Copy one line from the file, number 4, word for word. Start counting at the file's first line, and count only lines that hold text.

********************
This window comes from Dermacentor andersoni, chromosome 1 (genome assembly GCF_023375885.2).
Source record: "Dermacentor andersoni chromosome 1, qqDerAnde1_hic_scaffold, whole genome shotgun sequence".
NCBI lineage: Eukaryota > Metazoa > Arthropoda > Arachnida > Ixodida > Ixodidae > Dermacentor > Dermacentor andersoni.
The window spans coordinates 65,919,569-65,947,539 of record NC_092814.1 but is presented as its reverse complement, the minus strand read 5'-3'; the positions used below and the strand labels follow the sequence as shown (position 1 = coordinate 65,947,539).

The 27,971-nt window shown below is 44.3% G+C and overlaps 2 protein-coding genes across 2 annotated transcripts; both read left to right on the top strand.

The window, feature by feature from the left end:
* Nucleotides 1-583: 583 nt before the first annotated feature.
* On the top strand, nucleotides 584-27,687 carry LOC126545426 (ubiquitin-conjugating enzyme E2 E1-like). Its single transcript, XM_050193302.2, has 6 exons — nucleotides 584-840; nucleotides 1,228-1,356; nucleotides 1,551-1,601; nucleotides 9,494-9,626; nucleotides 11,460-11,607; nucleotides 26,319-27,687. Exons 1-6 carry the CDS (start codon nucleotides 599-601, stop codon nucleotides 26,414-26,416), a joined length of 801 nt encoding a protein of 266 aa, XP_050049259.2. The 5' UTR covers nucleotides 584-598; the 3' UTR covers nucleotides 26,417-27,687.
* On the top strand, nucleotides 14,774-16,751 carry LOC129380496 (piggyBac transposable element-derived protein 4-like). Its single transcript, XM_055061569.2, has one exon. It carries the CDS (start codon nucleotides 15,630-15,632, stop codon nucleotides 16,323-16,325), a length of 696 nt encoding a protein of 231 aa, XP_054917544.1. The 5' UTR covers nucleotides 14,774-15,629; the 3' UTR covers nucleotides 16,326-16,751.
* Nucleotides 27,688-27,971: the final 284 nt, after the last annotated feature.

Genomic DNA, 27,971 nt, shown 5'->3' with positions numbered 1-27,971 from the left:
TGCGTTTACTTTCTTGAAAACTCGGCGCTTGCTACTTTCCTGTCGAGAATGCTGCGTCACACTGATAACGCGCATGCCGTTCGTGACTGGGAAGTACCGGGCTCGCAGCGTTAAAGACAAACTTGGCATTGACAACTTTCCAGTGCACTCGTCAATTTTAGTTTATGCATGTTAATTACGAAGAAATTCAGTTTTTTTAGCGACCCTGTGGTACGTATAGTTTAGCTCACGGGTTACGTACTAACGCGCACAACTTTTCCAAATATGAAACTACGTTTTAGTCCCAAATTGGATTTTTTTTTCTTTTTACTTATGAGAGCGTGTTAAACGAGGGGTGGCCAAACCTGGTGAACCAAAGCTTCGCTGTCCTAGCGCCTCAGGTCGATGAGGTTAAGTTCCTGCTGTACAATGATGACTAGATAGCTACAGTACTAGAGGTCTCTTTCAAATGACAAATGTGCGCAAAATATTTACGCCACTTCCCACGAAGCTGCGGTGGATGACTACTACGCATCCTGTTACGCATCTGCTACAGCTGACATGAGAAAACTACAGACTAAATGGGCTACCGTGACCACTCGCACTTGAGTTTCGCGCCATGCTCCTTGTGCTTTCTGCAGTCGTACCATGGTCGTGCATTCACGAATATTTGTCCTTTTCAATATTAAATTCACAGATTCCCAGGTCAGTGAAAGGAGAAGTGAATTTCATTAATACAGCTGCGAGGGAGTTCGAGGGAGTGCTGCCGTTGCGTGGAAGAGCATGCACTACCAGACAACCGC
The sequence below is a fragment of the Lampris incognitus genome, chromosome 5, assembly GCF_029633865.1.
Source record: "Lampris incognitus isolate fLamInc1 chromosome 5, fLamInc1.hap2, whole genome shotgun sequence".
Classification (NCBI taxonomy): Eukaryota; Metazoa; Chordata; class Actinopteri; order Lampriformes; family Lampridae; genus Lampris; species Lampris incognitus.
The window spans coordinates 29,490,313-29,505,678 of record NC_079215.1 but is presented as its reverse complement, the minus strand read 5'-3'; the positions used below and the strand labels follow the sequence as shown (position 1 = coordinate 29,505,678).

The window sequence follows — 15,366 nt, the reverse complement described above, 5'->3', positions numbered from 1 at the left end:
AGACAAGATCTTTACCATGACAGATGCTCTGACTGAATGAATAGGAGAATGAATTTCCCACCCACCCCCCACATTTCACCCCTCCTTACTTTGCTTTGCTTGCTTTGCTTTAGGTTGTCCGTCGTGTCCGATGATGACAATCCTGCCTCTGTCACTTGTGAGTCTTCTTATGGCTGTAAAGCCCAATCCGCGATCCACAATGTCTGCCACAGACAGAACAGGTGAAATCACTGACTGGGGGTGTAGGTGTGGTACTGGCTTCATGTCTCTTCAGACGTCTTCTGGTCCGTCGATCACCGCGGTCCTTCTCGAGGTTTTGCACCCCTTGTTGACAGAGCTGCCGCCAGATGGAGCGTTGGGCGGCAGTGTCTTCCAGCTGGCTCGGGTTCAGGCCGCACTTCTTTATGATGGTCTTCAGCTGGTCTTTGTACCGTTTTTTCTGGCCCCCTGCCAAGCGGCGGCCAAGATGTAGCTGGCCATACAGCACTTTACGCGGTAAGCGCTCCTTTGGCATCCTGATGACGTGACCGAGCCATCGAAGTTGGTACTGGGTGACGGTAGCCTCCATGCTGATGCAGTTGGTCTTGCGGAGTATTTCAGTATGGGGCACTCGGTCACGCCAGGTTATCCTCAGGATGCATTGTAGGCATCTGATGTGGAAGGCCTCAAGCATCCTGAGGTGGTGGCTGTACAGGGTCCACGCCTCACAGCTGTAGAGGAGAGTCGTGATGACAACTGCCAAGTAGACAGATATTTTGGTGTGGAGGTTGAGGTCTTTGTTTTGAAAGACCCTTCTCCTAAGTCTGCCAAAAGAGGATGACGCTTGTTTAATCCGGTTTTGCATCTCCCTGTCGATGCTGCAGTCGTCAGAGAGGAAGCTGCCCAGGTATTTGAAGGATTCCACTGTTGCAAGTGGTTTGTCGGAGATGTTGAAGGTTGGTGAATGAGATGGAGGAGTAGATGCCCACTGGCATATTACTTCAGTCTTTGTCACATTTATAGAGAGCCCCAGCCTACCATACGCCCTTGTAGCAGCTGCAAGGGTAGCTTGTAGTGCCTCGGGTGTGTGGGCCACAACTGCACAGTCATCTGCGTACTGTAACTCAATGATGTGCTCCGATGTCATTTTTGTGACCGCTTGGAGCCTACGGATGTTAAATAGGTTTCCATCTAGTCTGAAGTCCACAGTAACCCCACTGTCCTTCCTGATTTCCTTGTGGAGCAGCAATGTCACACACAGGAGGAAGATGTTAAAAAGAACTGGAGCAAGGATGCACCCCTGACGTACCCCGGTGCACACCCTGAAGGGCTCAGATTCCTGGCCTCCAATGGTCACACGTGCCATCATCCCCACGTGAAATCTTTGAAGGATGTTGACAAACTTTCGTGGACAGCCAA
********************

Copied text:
The window spans coordinates 65,919,569-65,947,539 of record NC_092814.1 but is presented as its reverse complement, the minus strand read 5'-3'; the positions used below and the strand labels follow the sequence as shown (position 1 = coordinate 65,947,539).